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Double use: 8 reasons to go with trekking poles

Trekking poles are a musst for the fast hiker. Are they? No, definitely not. Yes, absolutely. No way. Not without. … So what? Don't get caught in discussions. Here are eight reasons why you might give them a try.

1: More speed, less struggle

Like this one or don’t, but for one time take a pair of light weight trekking poles out on your standard around-home-walk up and down the hills. How long does it take normally, without the poles? An hour?

Get it right: hands from below through the loopsO.K., give it a try: Learn how to use the hand loops right (hands from below through the loops) and go another day with the poles. If your home trail has a lot of uphill path, you may notice a difference in speed and effort the more you are balancing the load between your feet and your arms. And once you’re home again check the time it took. If you notice a time difference, too, you may re-think on the trekking poles topic.

Fording with trekking poles reduces the risk.2: Safe river crossings

When it comes to ford a cold river in spring, nothing (beside shoes) gives you more mental and real support than a trekking pole. Period.

3: Weight savings

Trekking poles are additional weight. You’re right with that. But what, if you already opted in for a pair of trekking poles? Think of your tent poles. If you use a tarp, a pyramid or an A-frame tent, chances are that you can leave your tent poles at home and use the trekking poles instead.

If you cannot compensate the weight of the trekking poles, a pair of Fizan Compact Light (just 5.5 ounces each) may still be a tolerable option.

4: Dry out your sleeping bag

Da trocknet der Schlafsack auch,   wenn der Boden nass ist.Your down sleeping bag needs a dry out every morning. While in the woods you’ll just find a branch to hang the mummy bag. But in arctic areas like Laponia you often face spots where no tree is in place and the ground is wet as your tent. A pair of trekking poles comes in handy. Just push them into the ground 2 to 3 inches apart from each other and balance your open sleeping bag on top. If it’s not too windy this works well.

5: Dry out your cloths

Frische Socken trocken im WindThe longer the trail, the better the wash. ;-) If it’s sunny and a nice little river is flowing along the trail, have a break and give your socks and shirt a short wash. (No detergents please, even bio degradables are not acceptable!)

Your cloths will dry much faster if hanged in the wind. Thread your shirt over the trekking pole and hang the pole between two rocks or two litte trees. That will make the dry-out fast and prevents you from sprinting behind a blown-away shirt.

Same with your socks. Two socks, two poles. Just push the poles in the ground and thread one sock on each handle. Don’t panic: The socks have just been cleaned. :-) With a little wind it’s a matter of 40 minutes and you’re ready to go with fresh socks again. It’s worth it.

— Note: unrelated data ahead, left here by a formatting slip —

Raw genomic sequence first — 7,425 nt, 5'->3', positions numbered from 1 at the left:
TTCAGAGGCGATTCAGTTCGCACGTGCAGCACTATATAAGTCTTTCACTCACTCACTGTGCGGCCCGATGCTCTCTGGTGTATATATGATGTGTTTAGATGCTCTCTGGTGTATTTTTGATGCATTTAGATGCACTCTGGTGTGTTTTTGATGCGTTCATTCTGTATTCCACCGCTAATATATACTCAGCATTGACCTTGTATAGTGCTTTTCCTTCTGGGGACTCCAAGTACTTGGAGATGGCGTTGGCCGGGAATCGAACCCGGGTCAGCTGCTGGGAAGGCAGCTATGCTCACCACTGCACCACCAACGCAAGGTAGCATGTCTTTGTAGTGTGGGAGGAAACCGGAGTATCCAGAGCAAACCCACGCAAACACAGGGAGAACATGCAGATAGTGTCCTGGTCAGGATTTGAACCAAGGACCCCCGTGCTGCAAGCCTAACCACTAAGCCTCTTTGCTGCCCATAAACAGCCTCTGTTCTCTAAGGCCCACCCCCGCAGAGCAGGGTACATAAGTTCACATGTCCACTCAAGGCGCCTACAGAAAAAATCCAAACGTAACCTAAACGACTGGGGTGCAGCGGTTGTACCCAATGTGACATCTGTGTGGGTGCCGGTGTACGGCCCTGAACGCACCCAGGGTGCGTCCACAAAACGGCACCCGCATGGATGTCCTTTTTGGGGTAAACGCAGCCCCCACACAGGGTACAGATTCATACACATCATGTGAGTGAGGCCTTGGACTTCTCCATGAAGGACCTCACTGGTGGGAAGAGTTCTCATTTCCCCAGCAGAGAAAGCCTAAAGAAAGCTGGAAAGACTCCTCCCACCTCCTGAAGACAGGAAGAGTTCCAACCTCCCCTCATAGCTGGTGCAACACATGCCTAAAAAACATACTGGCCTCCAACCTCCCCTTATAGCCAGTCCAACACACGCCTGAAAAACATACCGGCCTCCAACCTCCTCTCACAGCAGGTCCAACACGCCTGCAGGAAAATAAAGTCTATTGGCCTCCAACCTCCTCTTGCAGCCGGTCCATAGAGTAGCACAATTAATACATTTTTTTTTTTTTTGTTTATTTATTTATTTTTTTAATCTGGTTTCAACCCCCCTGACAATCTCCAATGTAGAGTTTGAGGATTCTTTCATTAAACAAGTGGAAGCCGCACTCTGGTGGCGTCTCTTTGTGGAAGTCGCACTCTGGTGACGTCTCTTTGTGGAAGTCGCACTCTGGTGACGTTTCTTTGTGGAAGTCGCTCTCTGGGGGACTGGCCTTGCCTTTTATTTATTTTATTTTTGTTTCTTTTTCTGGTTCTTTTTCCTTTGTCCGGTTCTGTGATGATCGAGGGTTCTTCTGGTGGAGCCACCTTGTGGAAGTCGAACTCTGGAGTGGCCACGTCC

6. Place your camera on a real tripod

Two or three trekking poles will form a solid tripod.Tired of all the “ground shots” your camera did for you while it was on a little rock or your mini tripod (e.g. a Gorilla Pod)? Push your trekking pole into the ground one more time and fix the Gorilla Pod around the handle. One foot of the tripod should go through the hand loop, just as backup.

If your camera is a more bulky type, just use two poles – one straight, one at an angle – and it will be a solid base for most travel cameras. Your use a heavy DSLR? Hopefully your companion has trekking poles, too, so you can form a real tripod with the Gorilla Pod as head.

Sometimes it’s hard to go on. Rest a minute!7. Have a short rest

Sometimes there’s need to push it further and further. You will get exhausted. However, you have to keep going. You already feel that once you sit down you will not get up again. Got trekking poles? Take a minute-break and feel new power arising.

8. Don’t be frightened by a dog

Don’t get me wrong. I am ok with dogs. But from my personal experience there are areas (epsecially in southern Europe) where stray dogs can become a problem for a hiker. Such situations often depend more on the hiker than the dog.

Having a trekking pole at hand gives you a little additional distance in that special cases. And that may help you to keep calm and manage the situation in an appropriate (non-violend) way. Thus, the trekking pole is a mental support for you, not a weapon against a dog.

But what to do in case you don’t have a trekking pole at hand? Just bend down, pretend as if you pick up a stone and then pose as if your are going to throw it. Stray dogs know this and usually take a safe distance.


The list given here is far from beeing complete.
What additional use do you find in trekking poles?


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Copyright 2017 Peter Reinhardt 3467×   2016-01-24 22:26

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